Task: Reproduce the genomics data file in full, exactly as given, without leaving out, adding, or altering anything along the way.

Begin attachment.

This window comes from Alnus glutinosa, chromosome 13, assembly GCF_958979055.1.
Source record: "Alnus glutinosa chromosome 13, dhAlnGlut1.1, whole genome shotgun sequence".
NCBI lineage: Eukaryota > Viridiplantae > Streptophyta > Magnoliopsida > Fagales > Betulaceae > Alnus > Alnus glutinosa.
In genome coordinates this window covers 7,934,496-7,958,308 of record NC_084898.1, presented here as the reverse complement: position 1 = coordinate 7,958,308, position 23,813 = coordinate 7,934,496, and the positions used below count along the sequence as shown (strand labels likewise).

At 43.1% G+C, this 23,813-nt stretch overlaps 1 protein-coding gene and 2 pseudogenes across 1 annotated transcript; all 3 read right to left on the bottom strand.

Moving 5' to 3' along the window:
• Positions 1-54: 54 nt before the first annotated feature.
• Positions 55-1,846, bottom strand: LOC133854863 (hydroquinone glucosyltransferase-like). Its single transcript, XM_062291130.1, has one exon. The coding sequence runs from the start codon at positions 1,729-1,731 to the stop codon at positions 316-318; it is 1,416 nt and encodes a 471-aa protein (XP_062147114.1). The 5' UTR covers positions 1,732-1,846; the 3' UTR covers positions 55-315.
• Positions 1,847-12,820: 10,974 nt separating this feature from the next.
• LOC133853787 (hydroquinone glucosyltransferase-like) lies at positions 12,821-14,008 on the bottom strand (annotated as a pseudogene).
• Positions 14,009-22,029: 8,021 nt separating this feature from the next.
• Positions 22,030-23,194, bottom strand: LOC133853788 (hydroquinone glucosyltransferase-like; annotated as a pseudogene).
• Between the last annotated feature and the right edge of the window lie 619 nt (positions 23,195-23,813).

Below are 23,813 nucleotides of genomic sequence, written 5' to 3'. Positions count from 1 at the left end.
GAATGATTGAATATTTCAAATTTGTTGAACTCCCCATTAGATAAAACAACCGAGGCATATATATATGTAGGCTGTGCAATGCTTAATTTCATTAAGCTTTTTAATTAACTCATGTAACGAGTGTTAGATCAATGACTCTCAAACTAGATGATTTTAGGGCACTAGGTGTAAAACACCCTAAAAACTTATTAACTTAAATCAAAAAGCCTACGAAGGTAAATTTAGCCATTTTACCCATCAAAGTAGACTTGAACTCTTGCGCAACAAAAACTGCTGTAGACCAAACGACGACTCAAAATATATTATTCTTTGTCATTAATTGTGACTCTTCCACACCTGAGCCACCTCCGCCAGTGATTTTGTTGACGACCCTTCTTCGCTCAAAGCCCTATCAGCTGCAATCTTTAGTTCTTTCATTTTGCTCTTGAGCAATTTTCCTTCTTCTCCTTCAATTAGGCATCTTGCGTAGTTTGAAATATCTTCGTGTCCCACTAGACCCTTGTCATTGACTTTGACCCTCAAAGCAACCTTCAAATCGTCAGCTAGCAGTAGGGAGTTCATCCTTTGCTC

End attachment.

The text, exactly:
This window comes from Alnus glutinosa, chromosome 13, assembly GCF_958979055.1.
Source record: "Alnus glutinosa chromosome 13, dhAlnGlut1.1, whole genome shotgun sequence".
NCBI lineage: Eukaryota > Viridiplantae > Streptophyta > Magnoliopsida > Fagales > Betulaceae > Alnus > Alnus glutinosa.
In genome coordinates this window covers 7,934,496-7,958,308 of record NC_084898.1, presented here as the reverse complement: position 1 = coordinate 7,958,308, position 23,813 = coordinate 7,934,496, and the positions used below count along the sequence as shown (strand labels likewise).

At 43.1% G+C, this 23,813-nt stretch overlaps 1 protein-coding gene and 2 pseudogenes across 1 annotated transcript; all 3 read right to left on the bottom strand.

Moving 5' to 3' along the window:
• Positions 1-54: 54 nt before the first annotated feature.
• Positions 55-1,846, bottom strand: LOC133854863 (hydroquinone glucosyltransferase-like). Its single transcript, XM_062291130.1, has one exon. The coding sequence runs from the start codon at positions 1,729-1,731 to the stop codon at positions 316-318; it is 1,416 nt and encodes a 471-aa protein (XP_062147114.1). The 5' UTR covers positions 1,732-1,846; the 3' UTR covers positions 55-315.
• Positions 1,847-12,820: 10,974 nt separating this feature from the next.
• LOC133853787 (hydroquinone glucosyltransferase-like) lies at positions 12,821-14,008 on the bottom strand (annotated as a pseudogene).
• Positions 14,009-22,029: 8,021 nt separating this feature from the next.
• Positions 22,030-23,194, bottom strand: LOC133853788 (hydroquinone glucosyltransferase-like; annotated as a pseudogene).
• Between the last annotated feature and the right edge of the window lie 619 nt (positions 23,195-23,813).

Below are 23,813 nucleotides of genomic sequence, written 5' to 3'. Positions count from 1 at the left end.
GAATGATTGAATATTTCAAATTTGTTGAACTCCCCATTAGATAAAACAACCGAGGCATATATATATGTAGGCTGTGCAATGCTTAATTTCATTAAGCTTTTTAATTAACTCATGTAACGAGTGTTAGATCAATGACTCTCAAACTAGATGATTTTAGGGCACTAGGTGTAAAACACCCTAAAAACTTATTAACTTAAATCAAAAAGCCTACGAAGGTAAATTTAGCCATTTTACCCATCAAAGTAGACTTGAACTCTTGCGCAACAAAAACTGCTGTAGACCAAACGACGACTCAAAATATATTATTCTTTGTCATTAATTGTGACTCTTCCACACCTGAGCCACCTCCGCCAGTGATTTTGTTGACGACCCTTCTTCGCTCAAAGCCCTATCAGCTGCAATCTTTAGTTCTTTCATTTTGCTCTTGAGCAATTTTCCTTCTTCTCCTTCAATTAGGCATCTTGCGTAGTTTGAAATATCTTCGTGTCCCACTAGACCCTTGTCATTGACTTTGACCCTCAAAGCAACCTTCAAATCGTCAGCTAGCAGTAGGGAGTTCATCCTTTGCTC